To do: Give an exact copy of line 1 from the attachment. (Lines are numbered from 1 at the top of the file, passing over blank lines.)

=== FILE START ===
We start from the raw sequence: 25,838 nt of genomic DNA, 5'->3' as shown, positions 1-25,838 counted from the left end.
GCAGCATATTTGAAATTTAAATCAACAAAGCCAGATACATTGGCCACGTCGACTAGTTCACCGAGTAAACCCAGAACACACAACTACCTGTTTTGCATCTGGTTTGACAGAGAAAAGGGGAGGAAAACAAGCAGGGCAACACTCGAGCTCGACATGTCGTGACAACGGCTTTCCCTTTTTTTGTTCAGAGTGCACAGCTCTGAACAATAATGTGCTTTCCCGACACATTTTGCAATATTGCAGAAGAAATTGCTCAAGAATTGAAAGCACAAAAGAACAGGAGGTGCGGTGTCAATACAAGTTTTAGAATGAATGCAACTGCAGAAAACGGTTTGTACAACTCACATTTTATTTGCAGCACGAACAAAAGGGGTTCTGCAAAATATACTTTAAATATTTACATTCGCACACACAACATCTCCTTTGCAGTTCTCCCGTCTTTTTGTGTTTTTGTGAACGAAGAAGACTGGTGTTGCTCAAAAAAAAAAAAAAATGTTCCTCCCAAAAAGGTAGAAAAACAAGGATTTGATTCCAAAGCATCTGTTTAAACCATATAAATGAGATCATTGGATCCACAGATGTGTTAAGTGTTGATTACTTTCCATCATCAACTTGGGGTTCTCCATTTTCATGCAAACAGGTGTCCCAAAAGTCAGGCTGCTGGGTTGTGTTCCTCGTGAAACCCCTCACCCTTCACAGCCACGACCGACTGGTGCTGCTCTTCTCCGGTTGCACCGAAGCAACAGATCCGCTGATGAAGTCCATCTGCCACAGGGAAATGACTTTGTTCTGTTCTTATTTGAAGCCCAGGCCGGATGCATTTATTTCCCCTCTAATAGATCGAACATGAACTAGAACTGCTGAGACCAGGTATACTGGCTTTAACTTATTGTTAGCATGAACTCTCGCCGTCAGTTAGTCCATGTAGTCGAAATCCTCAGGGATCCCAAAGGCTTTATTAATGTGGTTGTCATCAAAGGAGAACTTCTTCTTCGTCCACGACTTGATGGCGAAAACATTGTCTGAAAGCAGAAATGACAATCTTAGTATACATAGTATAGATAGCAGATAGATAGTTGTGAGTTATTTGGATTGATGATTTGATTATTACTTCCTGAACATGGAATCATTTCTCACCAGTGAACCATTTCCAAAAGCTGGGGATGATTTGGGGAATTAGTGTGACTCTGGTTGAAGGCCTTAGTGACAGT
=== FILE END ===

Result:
We start from the raw sequence: 25,838 nt of genomic DNA, 5'->3' as shown, positions 1-25,838 counted from the left end.